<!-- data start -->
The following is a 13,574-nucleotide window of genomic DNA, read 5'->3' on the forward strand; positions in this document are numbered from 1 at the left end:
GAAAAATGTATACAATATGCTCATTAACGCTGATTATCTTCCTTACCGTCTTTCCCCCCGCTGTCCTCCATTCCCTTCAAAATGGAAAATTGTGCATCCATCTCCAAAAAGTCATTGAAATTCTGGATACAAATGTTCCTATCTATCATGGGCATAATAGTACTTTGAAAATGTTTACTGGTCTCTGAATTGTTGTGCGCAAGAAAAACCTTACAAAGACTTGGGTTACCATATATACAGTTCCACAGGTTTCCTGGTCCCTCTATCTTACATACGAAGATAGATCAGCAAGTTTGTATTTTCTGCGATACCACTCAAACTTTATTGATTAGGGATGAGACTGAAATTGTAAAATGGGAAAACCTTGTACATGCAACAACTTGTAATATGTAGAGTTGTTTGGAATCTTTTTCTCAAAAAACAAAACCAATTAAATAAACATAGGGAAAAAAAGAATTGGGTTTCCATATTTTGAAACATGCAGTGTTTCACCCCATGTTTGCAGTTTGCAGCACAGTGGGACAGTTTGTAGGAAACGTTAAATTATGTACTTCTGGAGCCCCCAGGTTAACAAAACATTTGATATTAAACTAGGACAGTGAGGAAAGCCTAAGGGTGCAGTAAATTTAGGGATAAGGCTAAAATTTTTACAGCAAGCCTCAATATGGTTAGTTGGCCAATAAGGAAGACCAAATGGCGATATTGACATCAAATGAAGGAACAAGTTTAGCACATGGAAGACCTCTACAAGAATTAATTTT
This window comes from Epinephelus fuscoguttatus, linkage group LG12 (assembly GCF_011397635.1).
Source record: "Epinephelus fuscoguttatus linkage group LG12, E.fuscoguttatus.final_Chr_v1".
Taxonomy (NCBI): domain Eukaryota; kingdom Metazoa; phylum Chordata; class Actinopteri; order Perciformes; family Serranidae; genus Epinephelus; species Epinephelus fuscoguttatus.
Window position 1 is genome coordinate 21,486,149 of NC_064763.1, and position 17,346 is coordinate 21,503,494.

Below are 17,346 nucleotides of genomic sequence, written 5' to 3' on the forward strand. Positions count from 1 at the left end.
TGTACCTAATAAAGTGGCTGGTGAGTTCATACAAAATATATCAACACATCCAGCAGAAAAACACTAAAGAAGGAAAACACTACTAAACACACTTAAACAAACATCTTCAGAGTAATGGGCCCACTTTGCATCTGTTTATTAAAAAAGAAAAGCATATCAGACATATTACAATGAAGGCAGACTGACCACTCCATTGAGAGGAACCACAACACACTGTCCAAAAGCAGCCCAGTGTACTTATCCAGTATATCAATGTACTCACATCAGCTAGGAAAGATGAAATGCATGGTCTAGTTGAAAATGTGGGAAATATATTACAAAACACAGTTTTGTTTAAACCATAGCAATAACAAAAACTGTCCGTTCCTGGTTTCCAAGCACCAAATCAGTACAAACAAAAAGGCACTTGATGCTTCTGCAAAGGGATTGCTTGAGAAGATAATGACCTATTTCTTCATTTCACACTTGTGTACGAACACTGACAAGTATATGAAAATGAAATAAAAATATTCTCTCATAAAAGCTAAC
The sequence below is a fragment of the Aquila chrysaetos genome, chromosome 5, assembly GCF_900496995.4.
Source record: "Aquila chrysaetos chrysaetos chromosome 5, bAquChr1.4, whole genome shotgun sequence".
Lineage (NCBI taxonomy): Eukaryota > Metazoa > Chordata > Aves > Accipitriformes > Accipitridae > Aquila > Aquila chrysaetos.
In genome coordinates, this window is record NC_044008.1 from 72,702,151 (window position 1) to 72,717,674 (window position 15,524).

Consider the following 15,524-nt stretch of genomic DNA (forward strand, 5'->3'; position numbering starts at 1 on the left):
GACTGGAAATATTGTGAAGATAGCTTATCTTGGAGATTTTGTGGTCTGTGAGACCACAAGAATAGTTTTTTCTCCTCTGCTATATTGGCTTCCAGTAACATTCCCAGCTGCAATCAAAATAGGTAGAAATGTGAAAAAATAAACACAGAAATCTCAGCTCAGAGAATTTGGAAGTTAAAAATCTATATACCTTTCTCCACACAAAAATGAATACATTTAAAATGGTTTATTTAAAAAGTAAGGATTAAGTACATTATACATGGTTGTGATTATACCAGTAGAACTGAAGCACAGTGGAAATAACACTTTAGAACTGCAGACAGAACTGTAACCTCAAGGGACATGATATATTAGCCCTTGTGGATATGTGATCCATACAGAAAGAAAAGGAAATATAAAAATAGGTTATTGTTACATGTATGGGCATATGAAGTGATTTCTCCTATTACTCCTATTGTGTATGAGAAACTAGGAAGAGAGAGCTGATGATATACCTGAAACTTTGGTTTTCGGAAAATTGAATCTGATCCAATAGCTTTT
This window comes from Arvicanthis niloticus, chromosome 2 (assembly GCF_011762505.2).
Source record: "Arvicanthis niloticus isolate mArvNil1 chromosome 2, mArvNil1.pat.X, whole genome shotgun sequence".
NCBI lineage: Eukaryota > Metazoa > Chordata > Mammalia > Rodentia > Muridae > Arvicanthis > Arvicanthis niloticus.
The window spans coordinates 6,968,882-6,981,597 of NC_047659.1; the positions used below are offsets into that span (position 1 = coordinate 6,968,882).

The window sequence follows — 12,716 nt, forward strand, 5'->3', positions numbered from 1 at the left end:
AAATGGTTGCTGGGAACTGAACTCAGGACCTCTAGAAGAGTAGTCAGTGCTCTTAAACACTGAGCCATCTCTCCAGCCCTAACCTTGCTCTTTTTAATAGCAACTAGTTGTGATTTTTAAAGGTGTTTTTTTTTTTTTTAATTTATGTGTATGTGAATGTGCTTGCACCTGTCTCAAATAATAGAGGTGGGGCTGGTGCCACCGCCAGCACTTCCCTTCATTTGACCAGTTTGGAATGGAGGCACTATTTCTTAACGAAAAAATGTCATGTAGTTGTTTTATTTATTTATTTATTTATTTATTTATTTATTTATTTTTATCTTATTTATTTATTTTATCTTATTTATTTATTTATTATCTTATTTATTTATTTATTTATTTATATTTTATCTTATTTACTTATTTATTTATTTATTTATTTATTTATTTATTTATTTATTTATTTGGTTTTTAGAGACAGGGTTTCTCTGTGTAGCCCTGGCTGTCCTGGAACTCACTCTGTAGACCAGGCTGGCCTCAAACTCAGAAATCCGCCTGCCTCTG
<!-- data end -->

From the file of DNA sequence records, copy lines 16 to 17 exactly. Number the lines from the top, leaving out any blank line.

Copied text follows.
Source record: "Arvicanthis niloticus isolate mArvNil1 chromosome 2, mArvNil1.pat.X, whole genome shotgun sequence".
NCBI lineage: Eukaryota > Metazoa > Chordata > Mammalia > Rodentia > Muridae > Arvicanthis > Arvicanthis niloticus.